Like Fawn, I’ve been thinking about how to assess the 8 mathematical practices. Eventually I will want to “grade” them, but at the start the students will need opportunities to practice the practices. In addition I can’t just let them practice without giving them feedback. So I’m going to use this ASCD resource to drive my formative assessments, It provides a great framework and walks through the entire process using the Boomerangs lesson, a high school MARS task.
As you can see the feedback is mostly through written questions. When I first read the section on suggested questions I was thinking, “They sound a lot like the 8 mathematical practices.” For example the issue of difficulty in getting started could fall under the math practice of making sense of problems.
These questions and my comments will hopefully provide the necessary feedback for students to improve on the mathematical practices, but I’ll have to do it on a regular basis for the feedback to be effective. Plus I’ll have to provide them with a rubric. Our district created this rubric for students and teachers.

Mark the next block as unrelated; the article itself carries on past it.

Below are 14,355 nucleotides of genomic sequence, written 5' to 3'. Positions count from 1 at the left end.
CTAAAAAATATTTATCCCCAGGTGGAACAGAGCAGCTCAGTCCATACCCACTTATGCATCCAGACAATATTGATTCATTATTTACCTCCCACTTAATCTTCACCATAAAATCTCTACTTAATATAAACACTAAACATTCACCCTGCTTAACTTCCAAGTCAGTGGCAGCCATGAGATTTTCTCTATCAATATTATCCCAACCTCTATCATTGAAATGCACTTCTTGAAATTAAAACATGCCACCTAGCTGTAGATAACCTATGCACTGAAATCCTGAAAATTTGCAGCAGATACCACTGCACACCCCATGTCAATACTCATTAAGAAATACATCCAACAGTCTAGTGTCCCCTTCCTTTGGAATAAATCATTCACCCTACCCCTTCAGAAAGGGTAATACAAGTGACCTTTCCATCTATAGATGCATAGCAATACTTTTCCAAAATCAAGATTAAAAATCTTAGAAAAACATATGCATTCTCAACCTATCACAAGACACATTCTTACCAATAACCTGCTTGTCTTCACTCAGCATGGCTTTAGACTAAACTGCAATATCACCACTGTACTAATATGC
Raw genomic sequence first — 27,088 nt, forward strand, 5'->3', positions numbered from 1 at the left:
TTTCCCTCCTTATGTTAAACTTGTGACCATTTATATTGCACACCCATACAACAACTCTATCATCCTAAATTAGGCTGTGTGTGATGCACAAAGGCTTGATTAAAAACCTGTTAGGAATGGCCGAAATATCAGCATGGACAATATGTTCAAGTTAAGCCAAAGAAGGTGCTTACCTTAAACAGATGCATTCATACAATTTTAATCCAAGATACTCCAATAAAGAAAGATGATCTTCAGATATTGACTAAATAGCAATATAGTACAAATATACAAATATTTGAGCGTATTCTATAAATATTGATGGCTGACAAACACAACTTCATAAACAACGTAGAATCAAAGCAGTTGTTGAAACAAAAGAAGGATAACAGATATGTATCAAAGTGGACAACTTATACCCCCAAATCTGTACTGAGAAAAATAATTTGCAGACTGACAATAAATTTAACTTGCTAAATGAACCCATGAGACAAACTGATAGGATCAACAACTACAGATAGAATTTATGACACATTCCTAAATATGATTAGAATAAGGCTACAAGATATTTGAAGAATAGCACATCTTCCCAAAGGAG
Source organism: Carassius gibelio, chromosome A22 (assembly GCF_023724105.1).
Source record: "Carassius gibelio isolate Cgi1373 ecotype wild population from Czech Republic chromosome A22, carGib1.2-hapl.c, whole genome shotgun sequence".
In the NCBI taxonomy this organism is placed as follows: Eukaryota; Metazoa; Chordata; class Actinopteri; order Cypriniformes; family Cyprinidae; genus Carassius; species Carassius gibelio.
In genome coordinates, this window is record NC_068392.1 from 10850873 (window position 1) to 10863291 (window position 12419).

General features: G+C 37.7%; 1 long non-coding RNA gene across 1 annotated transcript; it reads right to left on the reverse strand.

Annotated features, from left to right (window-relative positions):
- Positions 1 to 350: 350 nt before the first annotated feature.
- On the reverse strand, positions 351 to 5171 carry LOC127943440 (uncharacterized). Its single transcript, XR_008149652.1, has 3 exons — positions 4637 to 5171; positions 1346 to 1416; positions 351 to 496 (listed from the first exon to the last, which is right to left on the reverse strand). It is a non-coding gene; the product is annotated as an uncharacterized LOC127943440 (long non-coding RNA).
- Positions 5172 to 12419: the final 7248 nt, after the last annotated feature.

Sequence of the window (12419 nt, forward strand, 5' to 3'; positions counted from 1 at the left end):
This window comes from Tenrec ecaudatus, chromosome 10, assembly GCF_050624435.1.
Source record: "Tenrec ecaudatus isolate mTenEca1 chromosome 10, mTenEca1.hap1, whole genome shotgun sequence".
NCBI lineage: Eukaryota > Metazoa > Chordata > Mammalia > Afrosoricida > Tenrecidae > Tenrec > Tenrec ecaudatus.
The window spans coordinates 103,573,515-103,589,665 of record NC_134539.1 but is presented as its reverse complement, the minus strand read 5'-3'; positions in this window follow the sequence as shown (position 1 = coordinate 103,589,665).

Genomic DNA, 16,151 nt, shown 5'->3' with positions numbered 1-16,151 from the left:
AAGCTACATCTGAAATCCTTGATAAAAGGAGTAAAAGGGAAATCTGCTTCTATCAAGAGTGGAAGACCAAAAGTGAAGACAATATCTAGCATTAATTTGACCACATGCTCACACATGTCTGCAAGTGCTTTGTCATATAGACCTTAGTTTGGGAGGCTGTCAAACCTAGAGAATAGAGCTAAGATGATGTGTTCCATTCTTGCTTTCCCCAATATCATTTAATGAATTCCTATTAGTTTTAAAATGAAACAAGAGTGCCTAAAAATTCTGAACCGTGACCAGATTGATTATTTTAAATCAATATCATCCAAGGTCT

In the fall I’m going to focus on only two or three practices to start with, then add other practices. I’m stealing that idea from language arts teachers who use Six Traits of Writing. From what I understand middle school language arts teachers only focus on a few traits at a time.
What I’m also planning on doing is using this recording tool for anecdotal, informal observations. Sometimes I feel like a mad scientist walking around with a clipboard and jotting down my observations but I’ll have to get over it. The tool and rubric were created last month so I have not had a chance to take them for a test drive.
Assessing the math practices will be new to me. If you have experience or see some red flags feel free to chime in.
I’m beginning to get incredible feedback. Your comments deserve attention so I’m placing them within the post. Please continue to share your thoughts.
- Assessing them is not about “can they” do a specific SMP, but “do they” and can they eventually do so habitually?–Just one of Jessica’s suggestions.
- Reading their reflections not only gave me great insight into how the students believed they were using the practices but also how they were beginning to think about solving problems in general–Jennifer shared her blogged about journaling.